When we think of WiFi, more often than not, we think of the consumer experience and the demand for a wireless internet connection that works in every room of the home. From the living room to the bedroom (and not forgetting the bathroom – with 10 percent of WiFi video reportedly consumed there), consumer demand for WiFi is at a peak. And while offering a faultless WiFi experience to subscribers at home is key, they are not the only ones demanding a reliable WiFi connection.
Small to medium businesses (SMBs) also are in need of a seamless WiFi connection. Acting as the main form of connectivity for many in the workplace, enterprise WiFi is no longer a nice-to-have – it’s a must-have.
The consumerisation of IT has transformed our working lives. No longer do employees just use their desktop computer to do work. Employees increasingly want to be able to connect their smartphones and tablets to the office WiFi to read emails, edit documents and even give presentations. But not only does WiFi give employees the freedom to move from device to device and room to room, WiFi is also important to access internal applications that mean they can access and upload documents, or using a WiFi calling service for conference calls.
Consumers and SMBs have a lot in common when it comes to WiFi. Both want to be able to connect an array of devices to WiFi, connect to and use different apps, and be able to get a strong WiFi signal in different rooms.
But what differs between the two is that that an unreliable WiFi service in the office costs businesses money. While a poor WiFi signal is infuriating for consumers in their homes when they’re trying to watch Netflix and it keeps buffering, for businesses, the effects of poor WiFi can be a lot worse. The downtime employees experience as they are unable to access internal networks to complete work, including even simple tasks such as reading emails, affects productivity and ultimately a business’ bottom line. Effective management of WiFi connectivity is therefore a serious business, so much so that, according to IDC, the market for cloud-managed WiFi market is growing, and will be worth $1.7 billion by 2018.
But as business needs change and high-capacity networks become critical, SMBs also have wider concerns. The first is security. While having a secure WiFi network is important for consumers, the risk for businesses of having information stolen when transmitted via WiFi can be devastating. Almost every business will have information that is integral to its operations, and keeping this safe is imperative. Scalability is another key consideration. Enterprises are keen to be able to scale up the number of devices that can connect to WiFi as they grow – allowing more employees to connect without having to update their wireless networks each and every time they hire new people.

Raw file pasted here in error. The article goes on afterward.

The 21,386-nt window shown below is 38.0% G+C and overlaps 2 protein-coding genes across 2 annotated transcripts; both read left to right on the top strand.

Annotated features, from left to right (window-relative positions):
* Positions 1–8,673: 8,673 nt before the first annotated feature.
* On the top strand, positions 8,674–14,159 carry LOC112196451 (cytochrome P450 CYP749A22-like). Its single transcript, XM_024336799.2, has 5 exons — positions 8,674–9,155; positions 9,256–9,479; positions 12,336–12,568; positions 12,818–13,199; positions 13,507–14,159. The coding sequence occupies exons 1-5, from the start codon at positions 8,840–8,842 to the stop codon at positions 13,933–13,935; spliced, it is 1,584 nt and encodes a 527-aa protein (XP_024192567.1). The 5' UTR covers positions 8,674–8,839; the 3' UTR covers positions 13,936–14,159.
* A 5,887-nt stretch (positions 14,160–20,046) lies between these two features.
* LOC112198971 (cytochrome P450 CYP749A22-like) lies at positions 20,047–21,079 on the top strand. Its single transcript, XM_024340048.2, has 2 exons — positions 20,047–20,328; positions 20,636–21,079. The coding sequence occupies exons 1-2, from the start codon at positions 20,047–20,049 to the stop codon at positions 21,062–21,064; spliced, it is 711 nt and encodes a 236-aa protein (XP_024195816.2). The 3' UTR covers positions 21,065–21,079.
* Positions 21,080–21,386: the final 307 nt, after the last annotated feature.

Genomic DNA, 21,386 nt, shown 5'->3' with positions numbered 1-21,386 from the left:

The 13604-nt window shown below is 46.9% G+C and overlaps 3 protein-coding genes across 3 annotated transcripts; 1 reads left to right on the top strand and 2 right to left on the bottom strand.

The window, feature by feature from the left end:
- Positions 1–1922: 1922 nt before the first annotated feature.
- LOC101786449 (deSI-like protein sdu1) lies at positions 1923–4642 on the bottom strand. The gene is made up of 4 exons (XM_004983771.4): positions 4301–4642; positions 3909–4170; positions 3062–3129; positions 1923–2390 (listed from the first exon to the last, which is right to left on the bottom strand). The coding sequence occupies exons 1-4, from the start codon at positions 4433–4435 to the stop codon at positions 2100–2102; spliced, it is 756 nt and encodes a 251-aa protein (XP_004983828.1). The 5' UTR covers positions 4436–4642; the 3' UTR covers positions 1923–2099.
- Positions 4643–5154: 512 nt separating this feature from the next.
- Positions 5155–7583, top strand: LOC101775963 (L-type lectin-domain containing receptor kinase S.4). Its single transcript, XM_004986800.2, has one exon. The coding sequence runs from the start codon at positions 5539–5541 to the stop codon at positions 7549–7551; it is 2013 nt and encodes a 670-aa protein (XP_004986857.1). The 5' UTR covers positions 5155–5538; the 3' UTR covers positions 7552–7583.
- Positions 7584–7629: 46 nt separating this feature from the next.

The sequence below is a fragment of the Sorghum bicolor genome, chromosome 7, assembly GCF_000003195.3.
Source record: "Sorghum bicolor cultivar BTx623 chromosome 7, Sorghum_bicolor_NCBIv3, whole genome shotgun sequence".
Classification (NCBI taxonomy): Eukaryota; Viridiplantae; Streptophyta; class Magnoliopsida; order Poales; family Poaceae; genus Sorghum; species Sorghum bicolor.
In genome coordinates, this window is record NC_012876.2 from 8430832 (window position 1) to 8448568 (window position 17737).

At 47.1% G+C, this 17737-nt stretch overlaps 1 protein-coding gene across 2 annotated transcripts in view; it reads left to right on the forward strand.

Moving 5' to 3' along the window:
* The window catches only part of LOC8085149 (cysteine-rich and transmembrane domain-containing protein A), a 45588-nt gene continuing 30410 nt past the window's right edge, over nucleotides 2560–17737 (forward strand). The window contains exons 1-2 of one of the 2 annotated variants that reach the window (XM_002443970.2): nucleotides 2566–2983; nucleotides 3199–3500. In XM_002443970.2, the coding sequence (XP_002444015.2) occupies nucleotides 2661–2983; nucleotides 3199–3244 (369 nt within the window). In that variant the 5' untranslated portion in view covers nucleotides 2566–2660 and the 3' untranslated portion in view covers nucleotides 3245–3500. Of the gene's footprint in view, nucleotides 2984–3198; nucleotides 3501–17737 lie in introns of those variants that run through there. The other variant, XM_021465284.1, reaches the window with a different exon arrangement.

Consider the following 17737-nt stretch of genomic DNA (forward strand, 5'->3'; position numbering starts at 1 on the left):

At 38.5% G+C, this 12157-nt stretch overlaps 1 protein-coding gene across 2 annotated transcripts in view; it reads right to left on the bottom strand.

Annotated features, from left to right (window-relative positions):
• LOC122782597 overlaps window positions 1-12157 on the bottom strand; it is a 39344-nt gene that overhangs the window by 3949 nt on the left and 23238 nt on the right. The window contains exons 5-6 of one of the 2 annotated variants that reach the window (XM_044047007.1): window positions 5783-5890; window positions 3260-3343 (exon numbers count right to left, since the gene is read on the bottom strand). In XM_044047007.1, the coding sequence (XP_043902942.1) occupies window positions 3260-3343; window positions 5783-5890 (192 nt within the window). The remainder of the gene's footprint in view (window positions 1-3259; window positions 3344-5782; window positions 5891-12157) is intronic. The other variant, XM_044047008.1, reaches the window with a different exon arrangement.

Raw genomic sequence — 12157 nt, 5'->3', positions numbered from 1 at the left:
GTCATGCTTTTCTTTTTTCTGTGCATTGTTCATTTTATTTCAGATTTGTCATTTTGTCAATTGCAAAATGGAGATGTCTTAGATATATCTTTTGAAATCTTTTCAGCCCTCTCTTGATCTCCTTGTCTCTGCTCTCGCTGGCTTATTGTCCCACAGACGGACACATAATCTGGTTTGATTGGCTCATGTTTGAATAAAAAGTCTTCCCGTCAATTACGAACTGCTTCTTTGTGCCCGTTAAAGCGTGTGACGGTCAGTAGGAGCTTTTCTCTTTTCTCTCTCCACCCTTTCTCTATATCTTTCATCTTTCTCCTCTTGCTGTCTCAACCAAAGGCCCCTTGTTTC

But more connections within the workplace can cause problems. More people connecting to WiFi can cause congestion and as a result, impact performance, and in turn cause that dreaded downtime. And much like consumers, small to medium enterprises do not have the expertise and technical know-how to manage their WiFi service themselves.
The combination of increasing reliance and complexity with the lack of internal IT creates a significant opportunity for internet service providers (ISPs) to step in with a solution. According to IDC, “enterprises are searching for increasingly sophisticated network functionalities despite continually tight budgets and limitations around infrastructure, space, and staffing. Moreover, many enterprises need a singular, centrally managed and controlled network for branch locations that are geographically dispersed.”
The enterprise market is predominantly serviced by over-the-top (OTT) players who are selling directly to business owners, and small businesses do not have the same expertise as established players. ISPs, therefore, have an opportunity to target the SMB market, going beyond basic connectivity to deliver a fully managed service that has WiFi at its core.
With the consumerisation of IT only going to impact the workplace further, having a well performing and reliable WiFi connection will become ever more critical for all sizes of enterprises and especially SMBs as they embark on growth. Being able to maximize wireless connectivity and alleviate congestion will be key to a complete WiFi offering – one that ISPs should maximize, before it’s too late.
Todd Mersch is co-founder and EVP of sales and marketing at XCellAir.